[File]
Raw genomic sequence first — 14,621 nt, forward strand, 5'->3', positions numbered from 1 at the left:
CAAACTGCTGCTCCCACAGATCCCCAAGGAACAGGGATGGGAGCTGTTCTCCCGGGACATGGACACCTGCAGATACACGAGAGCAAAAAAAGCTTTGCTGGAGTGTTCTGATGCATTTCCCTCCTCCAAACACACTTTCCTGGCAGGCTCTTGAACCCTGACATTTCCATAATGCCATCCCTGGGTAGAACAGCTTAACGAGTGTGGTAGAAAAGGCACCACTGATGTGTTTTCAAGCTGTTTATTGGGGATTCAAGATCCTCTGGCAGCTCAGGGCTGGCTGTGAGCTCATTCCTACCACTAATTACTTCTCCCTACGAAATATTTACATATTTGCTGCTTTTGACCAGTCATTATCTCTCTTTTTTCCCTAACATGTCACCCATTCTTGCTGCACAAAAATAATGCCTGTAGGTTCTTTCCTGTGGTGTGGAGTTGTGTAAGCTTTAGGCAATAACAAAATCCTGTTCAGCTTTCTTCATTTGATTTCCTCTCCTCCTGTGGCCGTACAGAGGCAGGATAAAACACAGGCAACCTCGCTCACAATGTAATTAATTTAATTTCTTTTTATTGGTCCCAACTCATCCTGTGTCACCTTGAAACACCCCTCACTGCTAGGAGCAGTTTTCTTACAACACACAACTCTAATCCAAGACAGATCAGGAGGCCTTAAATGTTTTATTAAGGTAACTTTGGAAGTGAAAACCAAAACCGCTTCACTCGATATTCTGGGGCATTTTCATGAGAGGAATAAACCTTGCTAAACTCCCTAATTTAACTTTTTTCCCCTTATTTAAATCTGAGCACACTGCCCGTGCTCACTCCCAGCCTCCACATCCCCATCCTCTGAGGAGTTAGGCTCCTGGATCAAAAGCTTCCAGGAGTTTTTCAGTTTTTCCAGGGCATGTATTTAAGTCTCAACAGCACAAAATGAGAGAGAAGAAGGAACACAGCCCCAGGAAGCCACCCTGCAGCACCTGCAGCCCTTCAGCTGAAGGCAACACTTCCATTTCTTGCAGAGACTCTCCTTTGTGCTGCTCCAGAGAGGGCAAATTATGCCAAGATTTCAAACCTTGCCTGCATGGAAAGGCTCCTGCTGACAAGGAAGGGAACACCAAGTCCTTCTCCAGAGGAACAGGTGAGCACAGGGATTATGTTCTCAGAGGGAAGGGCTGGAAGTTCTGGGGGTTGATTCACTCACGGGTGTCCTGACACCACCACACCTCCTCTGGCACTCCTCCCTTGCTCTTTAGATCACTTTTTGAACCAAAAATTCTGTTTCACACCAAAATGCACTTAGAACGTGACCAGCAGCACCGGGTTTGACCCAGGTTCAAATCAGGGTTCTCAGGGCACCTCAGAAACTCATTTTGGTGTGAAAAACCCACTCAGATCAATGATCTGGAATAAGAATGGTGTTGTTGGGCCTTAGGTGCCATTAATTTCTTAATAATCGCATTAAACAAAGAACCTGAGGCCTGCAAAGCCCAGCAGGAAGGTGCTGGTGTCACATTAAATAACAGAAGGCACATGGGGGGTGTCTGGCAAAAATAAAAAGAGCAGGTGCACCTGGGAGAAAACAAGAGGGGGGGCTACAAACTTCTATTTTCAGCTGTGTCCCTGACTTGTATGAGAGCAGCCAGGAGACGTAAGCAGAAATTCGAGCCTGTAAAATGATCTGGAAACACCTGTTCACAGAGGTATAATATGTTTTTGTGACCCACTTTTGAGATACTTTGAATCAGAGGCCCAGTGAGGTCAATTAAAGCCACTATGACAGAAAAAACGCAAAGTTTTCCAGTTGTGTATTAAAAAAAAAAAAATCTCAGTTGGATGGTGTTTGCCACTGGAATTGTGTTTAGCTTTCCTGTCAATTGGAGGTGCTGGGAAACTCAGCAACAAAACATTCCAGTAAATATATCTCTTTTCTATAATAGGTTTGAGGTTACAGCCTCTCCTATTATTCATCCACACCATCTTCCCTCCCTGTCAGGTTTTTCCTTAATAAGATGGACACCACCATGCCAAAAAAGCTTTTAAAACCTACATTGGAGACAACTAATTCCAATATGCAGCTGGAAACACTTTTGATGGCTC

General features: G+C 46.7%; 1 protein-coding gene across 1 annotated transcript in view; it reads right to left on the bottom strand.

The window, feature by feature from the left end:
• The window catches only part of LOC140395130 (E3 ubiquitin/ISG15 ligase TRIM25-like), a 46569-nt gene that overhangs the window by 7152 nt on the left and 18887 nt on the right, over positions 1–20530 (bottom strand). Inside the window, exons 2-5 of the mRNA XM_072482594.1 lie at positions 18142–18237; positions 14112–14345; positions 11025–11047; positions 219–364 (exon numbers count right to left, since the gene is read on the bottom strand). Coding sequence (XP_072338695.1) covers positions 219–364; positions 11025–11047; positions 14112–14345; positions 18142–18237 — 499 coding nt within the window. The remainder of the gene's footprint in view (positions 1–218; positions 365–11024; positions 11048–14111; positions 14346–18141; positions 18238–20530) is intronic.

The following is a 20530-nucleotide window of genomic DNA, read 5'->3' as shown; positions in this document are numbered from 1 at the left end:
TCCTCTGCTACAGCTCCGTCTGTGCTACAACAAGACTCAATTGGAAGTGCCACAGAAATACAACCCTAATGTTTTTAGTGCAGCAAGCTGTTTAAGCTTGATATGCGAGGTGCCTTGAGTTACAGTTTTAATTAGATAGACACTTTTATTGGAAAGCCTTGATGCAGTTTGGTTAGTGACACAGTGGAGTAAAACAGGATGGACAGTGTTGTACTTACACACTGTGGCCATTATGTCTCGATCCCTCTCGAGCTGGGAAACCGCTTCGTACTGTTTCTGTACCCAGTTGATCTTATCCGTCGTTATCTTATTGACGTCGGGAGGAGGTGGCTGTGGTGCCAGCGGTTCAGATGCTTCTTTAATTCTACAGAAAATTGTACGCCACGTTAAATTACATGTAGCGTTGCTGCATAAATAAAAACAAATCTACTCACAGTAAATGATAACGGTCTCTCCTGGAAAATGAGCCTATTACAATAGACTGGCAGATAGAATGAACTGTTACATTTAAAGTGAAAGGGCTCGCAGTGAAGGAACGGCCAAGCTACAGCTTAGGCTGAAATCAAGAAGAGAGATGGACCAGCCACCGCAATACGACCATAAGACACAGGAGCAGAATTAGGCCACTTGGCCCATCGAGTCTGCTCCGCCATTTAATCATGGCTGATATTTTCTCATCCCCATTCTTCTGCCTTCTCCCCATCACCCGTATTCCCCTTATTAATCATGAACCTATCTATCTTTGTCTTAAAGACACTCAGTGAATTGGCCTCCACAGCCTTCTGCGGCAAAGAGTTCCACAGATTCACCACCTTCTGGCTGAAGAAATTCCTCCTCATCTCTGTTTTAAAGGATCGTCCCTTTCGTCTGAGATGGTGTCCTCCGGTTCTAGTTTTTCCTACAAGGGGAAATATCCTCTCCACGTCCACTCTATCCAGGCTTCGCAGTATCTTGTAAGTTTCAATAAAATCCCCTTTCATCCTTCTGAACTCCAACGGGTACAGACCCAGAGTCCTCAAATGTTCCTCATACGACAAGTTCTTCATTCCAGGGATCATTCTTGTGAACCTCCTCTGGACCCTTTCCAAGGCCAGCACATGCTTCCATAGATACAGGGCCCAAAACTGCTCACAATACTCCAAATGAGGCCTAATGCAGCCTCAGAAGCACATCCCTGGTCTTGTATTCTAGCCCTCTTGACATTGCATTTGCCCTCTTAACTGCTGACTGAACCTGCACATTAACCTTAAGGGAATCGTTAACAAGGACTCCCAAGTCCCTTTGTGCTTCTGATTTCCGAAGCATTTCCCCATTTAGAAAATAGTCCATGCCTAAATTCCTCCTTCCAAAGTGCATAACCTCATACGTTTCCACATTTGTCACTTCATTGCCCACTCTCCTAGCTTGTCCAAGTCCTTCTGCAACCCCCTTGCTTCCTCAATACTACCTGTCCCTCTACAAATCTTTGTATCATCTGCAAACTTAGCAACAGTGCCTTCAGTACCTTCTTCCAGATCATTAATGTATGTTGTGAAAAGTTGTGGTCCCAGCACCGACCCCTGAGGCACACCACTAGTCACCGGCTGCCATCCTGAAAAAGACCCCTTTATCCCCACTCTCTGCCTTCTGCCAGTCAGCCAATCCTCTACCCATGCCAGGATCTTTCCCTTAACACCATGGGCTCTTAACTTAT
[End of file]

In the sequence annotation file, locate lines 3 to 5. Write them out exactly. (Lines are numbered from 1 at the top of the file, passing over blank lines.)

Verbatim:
General features: G+C 46.7%; 1 protein-coding gene across 1 annotated transcript in view; it reads right to left on the bottom strand.

The window, feature by feature from the left end:
• The window catches only part of LOC140395130 (E3 ubiquitin/ISG15 ligase TRIM25-like), a 46569-nt gene that overhangs the window by 7152 nt on the left and 18887 nt on the right, over positions 1–20530 (bottom strand). Inside the window, exons 2-5 of the mRNA XM_072482594.1 lie at positions 18142–18237; positions 14112–14345; positions 11025–11047; positions 219–364 (exon numbers count right to left, since the gene is read on the bottom strand). Coding sequence (XP_072338695.1) covers positions 219–364; positions 11025–11047; positions 14112–14345; positions 18142–18237 — 499 coding nt within the window. The remainder of the gene's footprint in view (positions 1–218; positions 365–11024; positions 11048–14111; positions 14346–18141; positions 18238–20530) is intronic.